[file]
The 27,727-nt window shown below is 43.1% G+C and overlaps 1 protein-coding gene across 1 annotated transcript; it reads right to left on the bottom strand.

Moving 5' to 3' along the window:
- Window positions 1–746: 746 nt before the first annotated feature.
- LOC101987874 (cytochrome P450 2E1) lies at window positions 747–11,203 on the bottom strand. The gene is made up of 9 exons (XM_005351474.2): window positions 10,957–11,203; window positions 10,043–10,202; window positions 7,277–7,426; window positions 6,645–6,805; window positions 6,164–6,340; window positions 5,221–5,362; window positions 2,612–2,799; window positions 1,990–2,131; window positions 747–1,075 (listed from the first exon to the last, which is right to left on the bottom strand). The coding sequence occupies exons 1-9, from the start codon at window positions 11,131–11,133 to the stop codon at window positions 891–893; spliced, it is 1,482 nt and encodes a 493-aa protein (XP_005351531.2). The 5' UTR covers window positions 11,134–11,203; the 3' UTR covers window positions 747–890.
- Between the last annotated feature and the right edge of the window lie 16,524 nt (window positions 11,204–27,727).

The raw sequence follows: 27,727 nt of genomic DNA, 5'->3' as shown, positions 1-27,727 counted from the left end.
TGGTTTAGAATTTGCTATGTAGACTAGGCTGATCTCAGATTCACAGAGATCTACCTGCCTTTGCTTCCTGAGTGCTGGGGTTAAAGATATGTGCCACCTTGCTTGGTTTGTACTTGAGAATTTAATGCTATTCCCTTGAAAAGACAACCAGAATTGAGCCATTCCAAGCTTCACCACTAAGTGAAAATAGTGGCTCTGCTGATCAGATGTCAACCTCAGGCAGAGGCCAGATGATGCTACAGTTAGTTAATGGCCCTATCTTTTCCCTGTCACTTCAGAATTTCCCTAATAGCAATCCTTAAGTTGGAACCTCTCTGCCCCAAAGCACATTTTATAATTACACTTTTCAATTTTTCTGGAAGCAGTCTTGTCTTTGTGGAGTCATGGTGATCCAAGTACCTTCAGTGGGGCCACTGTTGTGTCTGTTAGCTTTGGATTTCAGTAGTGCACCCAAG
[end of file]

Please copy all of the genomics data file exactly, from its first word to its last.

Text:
The 27,727-nt window shown below is 43.1% G+C and overlaps 1 protein-coding gene across 1 annotated transcript; it reads right to left on the bottom strand.

Moving 5' to 3' along the window:
- Window positions 1–746: 746 nt before the first annotated feature.
- LOC101987874 (cytochrome P450 2E1) lies at window positions 747–11,203 on the bottom strand. The gene is made up of 9 exons (XM_005351474.2): window positions 10,957–11,203; window positions 10,043–10,202; window positions 7,277–7,426; window positions 6,645–6,805; window positions 6,164–6,340; window positions 5,221–5,362; window positions 2,612–2,799; window positions 1,990–2,131; window positions 747–1,075 (listed from the first exon to the last, which is right to left on the bottom strand). The coding sequence occupies exons 1-9, from the start codon at window positions 11,131–11,133 to the stop codon at window positions 891–893; spliced, it is 1,482 nt and encodes a 493-aa protein (XP_005351531.2). The 5' UTR covers window positions 11,134–11,203; the 3' UTR covers window positions 747–890.
- Between the last annotated feature and the right edge of the window lie 16,524 nt (window positions 11,204–27,727).

The raw sequence follows: 27,727 nt of genomic DNA, 5'->3' as shown, positions 1-27,727 counted from the left end.
TGGTTTAGAATTTGCTATGTAGACTAGGCTGATCTCAGATTCACAGAGATCTACCTGCCTTTGCTTCCTGAGTGCTGGGGTTAAAGATATGTGCCACCTTGCTTGGTTTGTACTTGAGAATTTAATGCTATTCCCTTGAAAAGACAACCAGAATTGAGCCATTCCAAGCTTCACCACTAAGTGAAAATAGTGGCTCTGCTGATCAGATGTCAACCTCAGGCAGAGGCCAGATGATGCTACAGTTAGTTAATGGCCCTATCTTTTCCCTGTCACTTCAGAATTTCCCTAATAGCAATCCTTAAGTTGGAACCTCTCTGCCCCAAAGCACATTTTATAATTACACTTTTCAATTTTTCTGGAAGCAGTCTTGTCTTTGTGGAGTCATGGTGATCCAAGTACCTTCAGTGGGGCCACTGTTGTGTCTGTTAGCTTTGGATTTCAGTAGTGCACCCAAG